Bowed head and lowered eyes?

Shoulders falling down like teardrops,

Weakened by my soulful cries?

Does my haughtiness offend you?

Don’t you take it awful hard

‘Cause I laugh like I’ve got gold mines

Diggin’ in my own backyard.

You may shoot me with your words,

You may cut me with your eyes,

You may kill me with your hatefulness,

But still, like air, I’ll rise.

Does my sexiness upset you?

Does it come as a surprise

That I dance like I’ve got diamonds

At the meeting of my thighs?

Out of the huts of history’s shame

I rise

Up from a past that’s rooted in pain

I rise

I’m a black ocean, leaping and wide,

Welling and swelling I bear in the tide.

Leaving behind nights of terror and fear

I rise

Into a daybreak that’s wondrously clear

I rise

Bringing the gifts that my ancestors gave,

I am the dream and the hope of the slave.

I rise

I rise

I rise.

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Poems don't have to rhyme. That's your opinion.

I could answer; may be or not so much...either way, I'm satisfied with the company I keep ;)

Why Don't Poems Rhyme Anymore?

The Queen's English Society may sound like the name of a Monty Python sketch, but I assure you it's very real. The group aims to protect "the beauty and precision of the English Language," and it's currently up in arms about supposed poems that--egad!--have no rhyme or meter.

The President of the QES, a man named Michael George Gibson (it may be a QES requirement to use three names), recently told the British newspaper The Guardian, "For centuries word-things, called poems, have been made according to primary and defining craft principles of, first, measure, and second, alliteration and rhyme. Word-things not made according to those principles are not poems."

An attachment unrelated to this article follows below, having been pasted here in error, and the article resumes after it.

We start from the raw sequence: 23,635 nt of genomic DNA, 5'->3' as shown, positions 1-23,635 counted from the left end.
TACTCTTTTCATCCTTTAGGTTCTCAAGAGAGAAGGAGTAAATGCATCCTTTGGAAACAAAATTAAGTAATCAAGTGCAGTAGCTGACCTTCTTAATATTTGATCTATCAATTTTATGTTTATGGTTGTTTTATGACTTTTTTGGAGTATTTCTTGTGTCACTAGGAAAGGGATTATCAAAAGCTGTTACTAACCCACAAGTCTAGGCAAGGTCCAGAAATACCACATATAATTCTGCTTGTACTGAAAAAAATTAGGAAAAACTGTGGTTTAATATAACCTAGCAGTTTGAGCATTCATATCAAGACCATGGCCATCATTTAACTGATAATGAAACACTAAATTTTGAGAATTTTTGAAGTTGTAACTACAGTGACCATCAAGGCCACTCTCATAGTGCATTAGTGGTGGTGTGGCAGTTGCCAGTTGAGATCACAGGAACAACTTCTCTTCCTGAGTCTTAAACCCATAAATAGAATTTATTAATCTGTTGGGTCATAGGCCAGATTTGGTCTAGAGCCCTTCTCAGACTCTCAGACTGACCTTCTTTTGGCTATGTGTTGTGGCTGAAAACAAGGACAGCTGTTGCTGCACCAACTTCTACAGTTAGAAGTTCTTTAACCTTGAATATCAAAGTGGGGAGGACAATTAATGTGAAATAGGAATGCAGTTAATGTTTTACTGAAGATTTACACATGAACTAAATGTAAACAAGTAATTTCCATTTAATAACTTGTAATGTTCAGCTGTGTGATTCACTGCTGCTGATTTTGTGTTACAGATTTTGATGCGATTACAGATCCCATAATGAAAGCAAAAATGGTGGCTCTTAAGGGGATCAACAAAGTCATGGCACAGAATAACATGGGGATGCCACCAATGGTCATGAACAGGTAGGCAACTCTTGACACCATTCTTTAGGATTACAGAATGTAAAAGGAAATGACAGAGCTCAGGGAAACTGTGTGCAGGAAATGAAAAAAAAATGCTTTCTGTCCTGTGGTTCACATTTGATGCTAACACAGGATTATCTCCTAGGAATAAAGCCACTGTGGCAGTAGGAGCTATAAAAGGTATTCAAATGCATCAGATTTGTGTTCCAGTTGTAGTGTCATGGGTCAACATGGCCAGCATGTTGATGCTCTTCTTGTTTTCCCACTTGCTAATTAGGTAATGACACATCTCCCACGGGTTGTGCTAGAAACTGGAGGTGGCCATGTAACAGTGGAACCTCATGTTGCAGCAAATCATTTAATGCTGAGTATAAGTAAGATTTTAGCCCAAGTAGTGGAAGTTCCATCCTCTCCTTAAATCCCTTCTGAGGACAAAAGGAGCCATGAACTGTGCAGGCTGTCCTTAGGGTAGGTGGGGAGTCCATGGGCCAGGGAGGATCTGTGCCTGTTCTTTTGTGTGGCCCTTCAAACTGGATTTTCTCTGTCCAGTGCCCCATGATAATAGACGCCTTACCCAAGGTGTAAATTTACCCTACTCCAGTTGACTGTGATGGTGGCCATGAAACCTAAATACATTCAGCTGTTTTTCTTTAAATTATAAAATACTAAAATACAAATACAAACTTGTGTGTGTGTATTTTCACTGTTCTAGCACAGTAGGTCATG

I'm sorry...word-things?

Anyway, the QES isn't alone. Here in America, a movement called New Formalism has been pushing for a return to formal verse for decades. The poet and critic Dana Gioia in his "Notes on New Formalism" ticked off what he perceived to be the problems with contemporary free verse poetry:

The debasement of poetic language; the prolixity of the lyric; the bankruptcy of the confessional mode; the inability to establish a meaningful aesthetic for new poetic narrative and the denial of a musical texture in the contemporary poem. The revival of traditional forms will be seen then as only one response to this troubling situation.

I can hear the QES members tapping their canes in agreement.

Formalists have been tapping their canes for about a century now. Literary history records a sprinkling of early free verse poets like Walt Whitman and Christoper Smart, but the movement began in earnest in the early 1900s. Ezra Pound, who many consider to be the movement's figurehead, was a devoted student of poetry's traditions and a strong believer in the power of form, but he found the strict adherence to rhyme and meter limiting and artificial. He wrote many formal poems himself and thought poets should study the art's traditions before moving beyond them. He also felt they shouldn't move too far, writing "poetry begins to atrophy when it gets too far from the music."